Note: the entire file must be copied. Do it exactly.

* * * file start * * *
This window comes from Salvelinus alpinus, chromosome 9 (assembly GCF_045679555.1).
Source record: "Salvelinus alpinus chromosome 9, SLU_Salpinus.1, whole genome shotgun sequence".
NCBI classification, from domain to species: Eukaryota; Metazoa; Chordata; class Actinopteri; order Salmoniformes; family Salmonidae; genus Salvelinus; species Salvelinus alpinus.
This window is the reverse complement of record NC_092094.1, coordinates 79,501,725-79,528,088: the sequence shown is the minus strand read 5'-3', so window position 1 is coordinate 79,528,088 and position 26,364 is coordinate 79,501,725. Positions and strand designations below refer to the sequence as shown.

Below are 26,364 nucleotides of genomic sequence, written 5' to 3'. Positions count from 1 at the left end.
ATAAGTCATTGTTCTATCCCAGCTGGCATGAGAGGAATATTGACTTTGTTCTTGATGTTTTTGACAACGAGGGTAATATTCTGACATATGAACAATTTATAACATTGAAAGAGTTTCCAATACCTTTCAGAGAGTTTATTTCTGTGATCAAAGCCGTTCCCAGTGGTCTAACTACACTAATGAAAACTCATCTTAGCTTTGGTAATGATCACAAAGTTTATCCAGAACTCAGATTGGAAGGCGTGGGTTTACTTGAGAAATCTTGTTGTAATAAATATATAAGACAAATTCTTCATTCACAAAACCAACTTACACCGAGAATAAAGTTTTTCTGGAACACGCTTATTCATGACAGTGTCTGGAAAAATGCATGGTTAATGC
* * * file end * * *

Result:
This window comes from Salvelinus alpinus, chromosome 9 (assembly GCF_045679555.1).
Source record: "Salvelinus alpinus chromosome 9, SLU_Salpinus.1, whole genome shotgun sequence".
NCBI classification, from domain to species: Eukaryota; Metazoa; Chordata; class Actinopteri; order Salmoniformes; family Salmonidae; genus Salvelinus; species Salvelinus alpinus.
This window is the reverse complement of record NC_092094.1, coordinates 79,501,725-79,528,088: the sequence shown is the minus strand read 5'-3', so window position 1 is coordinate 79,528,088 and position 26,364 is coordinate 79,501,725. Positions and strand designations below refer to the sequence as shown.

Below are 26,364 nucleotides of genomic sequence, written 5' to 3'. Positions count from 1 at the left end.
ATAAGTCATTGTTCTATCCCAGCTGGCATGAGAGGAATATTGACTTTGTTCTTGATGTTTTTGACAACGAGGGTAATATTCTGACATATGAACAATTTATAACATTGAAAGAGTTTCCAATACCTTTCAGAGAGTTTATTTCTGTGATCAAAGCCGTTCCCAGTGGTCTAACTACACTAATGAAAACTCATCTTAGCTTTGGTAATGATCACAAAGTTTATCCAGAACTCAGATTGGAAGGCGTGGGTTTACTTGAGAAATCTTGTTGTAATAAATATATAAGACAAATTCTTCATTCACAAAACCAACTTACACCGAGAATAAAGTTTTTCTGGAACACGCTTATTCATGACAGTGTCTGGAAAAATGCATGGTTAATGC